Where can you find the world’s most inspiring shops and retail concepts? For his legendary RetailHunts, RetailDetail founder Jorg Snoeck is constantly looking for astonishing concepts, so he likes to take you around the world in a mini summer series. This week: flexitarian health foods, altruistic streetwear and OMO.
1. Flax & Kale, Barcelona
Flexitarian restaurant chain Flax & Kale puts health and sustainability first, without compromising on taste or ‘trendiness’. With four restaurants in Barcelona, one in Madrid, and two stores (one offline and one online), the formula prides itself on being the first Spanish restaurant chain with B-Corp sustainability certification. “Nowadays, there is hardly any doubt about the correlation between good nutrition and strong, disease-free health. Our passion is to feed you better, so you can be happier and live longer with optimal health”, founder and vegetarian chef Teresa Carles Borràs explains.
In 2017, Flax & Kale also entered into a unique collaboration with H&M: in its Passeig de Gràcia shop, ‘Flax & Kale à porter’ opened to serve customers takeaway dishes and drinks. It has since closed, but Flax & Kale does have its own “intelligent corner shop” in its Tallers restaurant. In the contactless and cashless shop, visitors can buy products from the chain and from matching brands. Smart cameras record movements and what people take with them. The product range includes its own kombuchas.
2. The Giving Moment, Dubai
The Giving Moment is a brand driven by values: the young streetwear label was founded in 2020, after Dominic Nowell-Barnes settled in the United Arab Emirates and studied the impact of the fashion industry. His ambition was to change the way fashion is consumed towards conscious consumerism.
Nowell-Barnes wants to create a new model where sustainability is also achievable for the youth, through a disruptive brand that brings meaningful fashion. Every purchase must have impact, and The Giving Moment takes that literally: for every product sold, around four euros goes to charity. By last January, the brand had already reached four million in donations. The label is now available online worldwide and has a landmark shop in Dubai’s Mall of the Emirates, inside the THAT Concept Store premises.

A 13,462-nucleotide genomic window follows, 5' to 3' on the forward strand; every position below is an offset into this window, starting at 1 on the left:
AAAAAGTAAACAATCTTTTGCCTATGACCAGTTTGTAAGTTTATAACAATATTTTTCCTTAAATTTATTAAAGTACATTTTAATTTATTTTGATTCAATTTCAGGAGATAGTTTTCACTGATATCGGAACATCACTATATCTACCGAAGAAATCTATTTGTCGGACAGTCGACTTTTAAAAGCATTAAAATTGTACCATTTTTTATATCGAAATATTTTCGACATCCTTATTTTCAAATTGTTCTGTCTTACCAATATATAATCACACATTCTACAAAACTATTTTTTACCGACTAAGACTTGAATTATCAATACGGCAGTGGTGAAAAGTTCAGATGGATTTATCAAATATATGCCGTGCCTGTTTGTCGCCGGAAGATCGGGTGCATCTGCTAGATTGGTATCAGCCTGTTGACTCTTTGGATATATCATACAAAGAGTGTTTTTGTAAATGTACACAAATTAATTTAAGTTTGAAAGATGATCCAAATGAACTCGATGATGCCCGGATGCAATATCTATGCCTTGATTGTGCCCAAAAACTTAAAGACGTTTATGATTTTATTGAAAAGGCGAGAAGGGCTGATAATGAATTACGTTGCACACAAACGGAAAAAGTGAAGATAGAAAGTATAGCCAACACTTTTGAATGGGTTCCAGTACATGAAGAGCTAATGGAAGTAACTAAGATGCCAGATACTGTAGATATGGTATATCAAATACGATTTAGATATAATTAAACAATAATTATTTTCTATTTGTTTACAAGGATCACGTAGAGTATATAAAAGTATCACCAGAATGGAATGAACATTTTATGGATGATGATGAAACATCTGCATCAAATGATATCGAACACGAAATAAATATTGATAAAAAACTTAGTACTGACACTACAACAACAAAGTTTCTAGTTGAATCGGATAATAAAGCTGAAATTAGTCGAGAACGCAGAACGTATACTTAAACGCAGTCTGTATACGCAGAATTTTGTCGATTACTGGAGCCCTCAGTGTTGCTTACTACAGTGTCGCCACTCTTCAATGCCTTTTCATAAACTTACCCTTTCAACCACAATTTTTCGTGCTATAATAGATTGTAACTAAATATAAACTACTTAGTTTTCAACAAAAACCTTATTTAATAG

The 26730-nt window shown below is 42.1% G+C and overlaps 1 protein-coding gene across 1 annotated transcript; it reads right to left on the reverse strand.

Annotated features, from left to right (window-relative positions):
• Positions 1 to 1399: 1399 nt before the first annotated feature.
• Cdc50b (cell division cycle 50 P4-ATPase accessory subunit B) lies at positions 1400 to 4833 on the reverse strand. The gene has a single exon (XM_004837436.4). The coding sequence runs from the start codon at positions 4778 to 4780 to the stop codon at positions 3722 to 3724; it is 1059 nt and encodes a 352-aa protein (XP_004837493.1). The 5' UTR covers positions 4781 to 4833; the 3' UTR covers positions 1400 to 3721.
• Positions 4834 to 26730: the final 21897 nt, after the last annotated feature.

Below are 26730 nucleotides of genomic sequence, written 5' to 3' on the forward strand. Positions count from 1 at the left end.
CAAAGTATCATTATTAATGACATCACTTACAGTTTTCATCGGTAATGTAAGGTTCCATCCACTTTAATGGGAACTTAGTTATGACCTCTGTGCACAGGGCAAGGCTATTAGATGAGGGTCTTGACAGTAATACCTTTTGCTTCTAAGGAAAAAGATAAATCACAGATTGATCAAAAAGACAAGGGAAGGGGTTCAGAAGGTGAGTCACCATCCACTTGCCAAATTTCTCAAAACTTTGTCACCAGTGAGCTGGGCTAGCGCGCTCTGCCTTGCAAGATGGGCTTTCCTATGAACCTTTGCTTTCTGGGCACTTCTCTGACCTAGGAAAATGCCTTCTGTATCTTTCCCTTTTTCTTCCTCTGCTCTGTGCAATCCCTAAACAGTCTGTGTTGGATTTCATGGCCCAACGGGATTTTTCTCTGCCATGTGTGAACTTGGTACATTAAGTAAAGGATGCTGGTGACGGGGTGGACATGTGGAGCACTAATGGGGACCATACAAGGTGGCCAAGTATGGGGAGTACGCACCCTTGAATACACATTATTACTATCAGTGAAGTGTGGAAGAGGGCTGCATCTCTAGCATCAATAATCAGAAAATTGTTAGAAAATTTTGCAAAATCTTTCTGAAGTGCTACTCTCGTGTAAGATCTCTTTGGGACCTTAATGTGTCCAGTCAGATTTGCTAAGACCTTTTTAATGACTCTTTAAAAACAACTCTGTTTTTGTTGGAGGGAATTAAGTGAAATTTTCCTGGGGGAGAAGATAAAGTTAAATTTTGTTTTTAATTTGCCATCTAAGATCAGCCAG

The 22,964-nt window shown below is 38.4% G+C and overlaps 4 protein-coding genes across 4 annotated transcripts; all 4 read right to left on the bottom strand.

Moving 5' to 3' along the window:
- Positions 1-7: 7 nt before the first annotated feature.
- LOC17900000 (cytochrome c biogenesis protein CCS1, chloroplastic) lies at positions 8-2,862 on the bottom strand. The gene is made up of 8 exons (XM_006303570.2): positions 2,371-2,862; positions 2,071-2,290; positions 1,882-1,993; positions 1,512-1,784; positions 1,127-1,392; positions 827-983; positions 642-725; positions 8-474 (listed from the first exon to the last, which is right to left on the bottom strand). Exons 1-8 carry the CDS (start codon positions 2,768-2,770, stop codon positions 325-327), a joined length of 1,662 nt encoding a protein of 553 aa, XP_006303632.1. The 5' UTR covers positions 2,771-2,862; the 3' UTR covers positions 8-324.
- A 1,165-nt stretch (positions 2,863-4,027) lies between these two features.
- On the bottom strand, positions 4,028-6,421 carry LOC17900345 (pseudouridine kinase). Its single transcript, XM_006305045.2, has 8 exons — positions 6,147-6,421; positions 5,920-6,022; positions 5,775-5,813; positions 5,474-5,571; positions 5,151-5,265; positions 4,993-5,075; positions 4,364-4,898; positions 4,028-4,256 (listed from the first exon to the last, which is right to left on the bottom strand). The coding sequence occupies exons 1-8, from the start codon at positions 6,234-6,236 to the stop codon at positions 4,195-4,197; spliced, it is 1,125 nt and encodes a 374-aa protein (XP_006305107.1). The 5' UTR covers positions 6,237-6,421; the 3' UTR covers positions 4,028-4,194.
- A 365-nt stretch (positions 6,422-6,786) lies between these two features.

3. Heyshop, Shanghai
Heyshop is experimenting with fitting rooms: in its first Shanghai shop, they were given a central location in the middle of the space. The second shop takes the test one step further and makes the fitting rooms so large that you can easily spend an afternoon there with a whole group of friends. A smart idea, as the fitting room is the key to offline retail and experience.
A Chinese pioneer of co-retail, Heyshop began as an online platform for small creative brands, but noticed a need for a physical component to limit returns. Today, Heyshop’s shops are social hot spots, which also have a coffee bar and a studio for live streaming. Brands pay a monthly fee to display their products there, in addition to a commission. Still, Heyshop keeps a tight rein on the purse strings: if a product proves unpopular, it could be off the shelves a day later.
Why do brands let this happen? The strict curation is precisely the strength of the concept. Consumers have to come back regularly and they can be confident that they will always be shown the latest and hippest products. At the same time, brands get access to a highly detailed real-time data dashboard. Heyshop is thus no longer a shop, but rather the ultimate example of online-with-offline (OMO) integration.
4. Reclothing Bank, Shanghai
Zhang Na has been a Chinese pioneer in sustainable fashion for decades. With her brand Reclothing Bank, she designs fashionable and sustainable items by using old fabrics and discarded clothing. She also develops fabrics herself and regularly hires people with a distance from the labour market – from production to catwalk models. In this way, Reclothing Bank stands for a unique closed-loop system of recycling, regeneration, sales and social welfare.
In early 2023, the brand opened a shop at The Inlet in Shanghai to bring the label that had already achieved cult status in the Chinese fashion world to a wider audience. The clothes are not cheap, but that is intentional: all the more reason to cherish and keep them, Zhang Na believes. Incidentally, the designer also works with Starbucks, Nike and Kiehl’s, among others.
5. Ikea DM, Helsingborg
DM stands for Do More and is a new concept by Ikea‘s retail holding company Ingka Group to connect with local communities. The home furnishings retailer seeks all possible ways to identify and attract new talent, including from people the company would otherwise have difficulty reaching. During H22 City Expo, a festival in which the retailer spent five weeks exploring the future, Ikea therefore launched an urbanfarm project with a social focus.
In Drottninghög, a socially deprived area in north-eastern Helsingborg, the company set up a multifunctional marketplace with pop-up shops, markets, an urban farm, a food court, events, school activities and a place to meet. Ikea used DM as a springboard for employment, recruiting people and promoting self-employment. The city farm and market still exist today and the project helped 53 people find permanent jobs.